If you would have asked me twenty-five years ago what I’d be doing on my 40th birthday, I would have suggested that, most likely, I’d be careering across the Nevada desert in a red Cadillac convertible, an endless loop of Sympathy For The Devil playing at ear-numbing decibels while my Pennsylvania Dutch-ified best friend, Dr. Gonzo, handed me whipped cream canisters in between firing shots at black tailed jack rabbits with a pistol she stole from a locker in her parents’ garage.
Of course, if you would have asked me fifteen years ago, I’d have waxed a poetic rendition of my Oscar acceptance speech - not for winning Best Actress or Best Supporting Actress or Most Likely to Succeed Without Taking Her Top Off - but the speech I would give after Meryl Streep and Dame Judi Dench (there was a big fist fight backstage over who would have the honors) handed me the Mid-Lifetime Achievement Award for Exceptional Artistic Expression, an award the Academy instituted just for me after it became obvious that by the time I was ready to semi-retire at age 97, the amassed body of my exceptional work would have become so ginormous that to properly fete me would take a weeklong mini series. And so they’d do half now, half later.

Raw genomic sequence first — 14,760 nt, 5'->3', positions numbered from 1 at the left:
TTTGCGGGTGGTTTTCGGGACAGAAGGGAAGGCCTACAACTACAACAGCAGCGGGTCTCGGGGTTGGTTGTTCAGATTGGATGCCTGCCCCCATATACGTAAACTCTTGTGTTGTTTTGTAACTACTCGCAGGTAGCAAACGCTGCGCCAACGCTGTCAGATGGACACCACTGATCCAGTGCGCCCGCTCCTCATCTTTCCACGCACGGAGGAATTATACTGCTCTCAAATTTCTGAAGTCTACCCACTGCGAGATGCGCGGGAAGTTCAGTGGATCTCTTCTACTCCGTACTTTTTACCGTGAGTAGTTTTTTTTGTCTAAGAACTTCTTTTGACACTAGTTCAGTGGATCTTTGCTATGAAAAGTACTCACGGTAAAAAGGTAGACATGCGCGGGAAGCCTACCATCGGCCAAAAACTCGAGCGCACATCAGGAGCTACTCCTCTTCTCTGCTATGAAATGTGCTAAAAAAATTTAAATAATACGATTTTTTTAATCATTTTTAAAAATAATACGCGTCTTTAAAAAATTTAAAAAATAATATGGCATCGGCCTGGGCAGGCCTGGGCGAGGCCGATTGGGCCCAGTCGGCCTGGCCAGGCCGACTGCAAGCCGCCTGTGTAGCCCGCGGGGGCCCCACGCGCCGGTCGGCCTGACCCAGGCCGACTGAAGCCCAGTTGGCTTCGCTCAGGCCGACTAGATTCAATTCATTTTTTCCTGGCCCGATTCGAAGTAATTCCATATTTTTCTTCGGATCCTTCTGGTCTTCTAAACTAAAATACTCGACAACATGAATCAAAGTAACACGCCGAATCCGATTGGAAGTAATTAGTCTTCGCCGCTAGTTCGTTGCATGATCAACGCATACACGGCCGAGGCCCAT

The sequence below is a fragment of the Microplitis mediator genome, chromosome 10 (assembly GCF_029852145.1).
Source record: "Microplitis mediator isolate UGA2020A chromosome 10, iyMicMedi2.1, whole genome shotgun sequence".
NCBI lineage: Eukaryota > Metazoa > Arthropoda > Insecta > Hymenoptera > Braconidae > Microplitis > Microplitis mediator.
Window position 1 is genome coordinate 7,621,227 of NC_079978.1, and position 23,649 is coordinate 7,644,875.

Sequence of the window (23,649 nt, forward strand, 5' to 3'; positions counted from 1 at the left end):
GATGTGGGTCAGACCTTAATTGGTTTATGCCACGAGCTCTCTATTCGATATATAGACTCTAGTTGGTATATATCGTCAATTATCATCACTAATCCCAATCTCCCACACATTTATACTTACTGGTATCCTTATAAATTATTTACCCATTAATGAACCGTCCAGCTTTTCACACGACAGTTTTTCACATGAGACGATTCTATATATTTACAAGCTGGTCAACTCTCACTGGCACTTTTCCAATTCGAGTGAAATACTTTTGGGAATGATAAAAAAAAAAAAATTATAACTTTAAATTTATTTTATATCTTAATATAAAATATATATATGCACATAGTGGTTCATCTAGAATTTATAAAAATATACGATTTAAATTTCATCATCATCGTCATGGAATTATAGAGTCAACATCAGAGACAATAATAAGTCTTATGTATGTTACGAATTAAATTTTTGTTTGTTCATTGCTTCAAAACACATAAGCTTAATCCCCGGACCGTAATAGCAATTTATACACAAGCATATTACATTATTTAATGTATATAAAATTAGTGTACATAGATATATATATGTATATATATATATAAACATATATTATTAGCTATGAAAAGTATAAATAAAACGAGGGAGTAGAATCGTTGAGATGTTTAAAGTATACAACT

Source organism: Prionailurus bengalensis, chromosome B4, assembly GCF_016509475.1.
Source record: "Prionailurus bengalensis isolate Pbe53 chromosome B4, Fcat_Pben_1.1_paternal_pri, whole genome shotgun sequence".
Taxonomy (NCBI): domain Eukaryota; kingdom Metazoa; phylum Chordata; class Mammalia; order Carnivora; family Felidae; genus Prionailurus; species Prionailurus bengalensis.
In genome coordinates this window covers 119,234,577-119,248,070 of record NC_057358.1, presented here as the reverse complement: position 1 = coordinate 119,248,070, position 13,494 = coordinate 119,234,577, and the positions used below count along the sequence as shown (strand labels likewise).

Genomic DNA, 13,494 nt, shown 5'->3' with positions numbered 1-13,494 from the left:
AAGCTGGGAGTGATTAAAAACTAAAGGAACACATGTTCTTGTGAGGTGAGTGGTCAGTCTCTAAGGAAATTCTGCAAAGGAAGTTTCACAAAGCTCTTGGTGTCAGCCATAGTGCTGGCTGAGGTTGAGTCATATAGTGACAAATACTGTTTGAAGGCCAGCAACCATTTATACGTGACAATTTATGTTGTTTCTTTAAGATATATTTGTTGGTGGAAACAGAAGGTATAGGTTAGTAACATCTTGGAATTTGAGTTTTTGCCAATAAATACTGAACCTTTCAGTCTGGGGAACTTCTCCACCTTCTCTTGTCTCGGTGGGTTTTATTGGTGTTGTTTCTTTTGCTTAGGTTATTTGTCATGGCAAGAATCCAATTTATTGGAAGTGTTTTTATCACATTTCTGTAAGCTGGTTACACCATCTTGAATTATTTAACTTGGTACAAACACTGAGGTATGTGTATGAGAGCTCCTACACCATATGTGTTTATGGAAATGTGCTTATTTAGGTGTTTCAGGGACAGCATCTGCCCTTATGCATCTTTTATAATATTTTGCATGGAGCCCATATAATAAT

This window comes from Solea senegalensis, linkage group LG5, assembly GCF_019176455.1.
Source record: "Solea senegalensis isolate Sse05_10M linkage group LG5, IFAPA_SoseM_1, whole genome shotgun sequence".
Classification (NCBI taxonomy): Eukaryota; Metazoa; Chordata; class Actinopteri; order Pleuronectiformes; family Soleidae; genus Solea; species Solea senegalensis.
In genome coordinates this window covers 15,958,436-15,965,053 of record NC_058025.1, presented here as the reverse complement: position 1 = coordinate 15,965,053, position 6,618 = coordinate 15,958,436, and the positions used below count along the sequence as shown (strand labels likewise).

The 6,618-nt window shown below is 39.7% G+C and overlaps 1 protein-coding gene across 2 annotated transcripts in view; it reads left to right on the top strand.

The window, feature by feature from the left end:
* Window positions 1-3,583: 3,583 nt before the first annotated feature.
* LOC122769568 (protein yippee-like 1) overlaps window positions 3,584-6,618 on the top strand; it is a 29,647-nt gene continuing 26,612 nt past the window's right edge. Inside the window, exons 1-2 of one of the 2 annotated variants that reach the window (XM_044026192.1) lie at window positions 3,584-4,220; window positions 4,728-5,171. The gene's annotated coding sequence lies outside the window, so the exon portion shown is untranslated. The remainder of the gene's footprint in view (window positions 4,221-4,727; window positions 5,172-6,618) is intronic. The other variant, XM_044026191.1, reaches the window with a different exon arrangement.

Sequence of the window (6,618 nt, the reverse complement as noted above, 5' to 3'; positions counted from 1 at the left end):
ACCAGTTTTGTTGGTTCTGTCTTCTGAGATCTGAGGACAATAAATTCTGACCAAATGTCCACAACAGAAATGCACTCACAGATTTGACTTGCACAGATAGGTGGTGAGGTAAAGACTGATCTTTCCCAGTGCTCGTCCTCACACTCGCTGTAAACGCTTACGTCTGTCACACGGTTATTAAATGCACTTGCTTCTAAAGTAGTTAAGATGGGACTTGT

Now, if you’d asked me five years ago how I planned to celebrate my 40th birthday, well, I’d have scaled down a bit, to be sure. But the scenario would still include something like ten cases of champagne, hordes of my adoring and adorable friends and family and Mick Jagger all gathered round, with me in the middle jumping up and down waving (with much humility) the first copy of my recently published book.
And, of course, there’d be a dancing gorilla.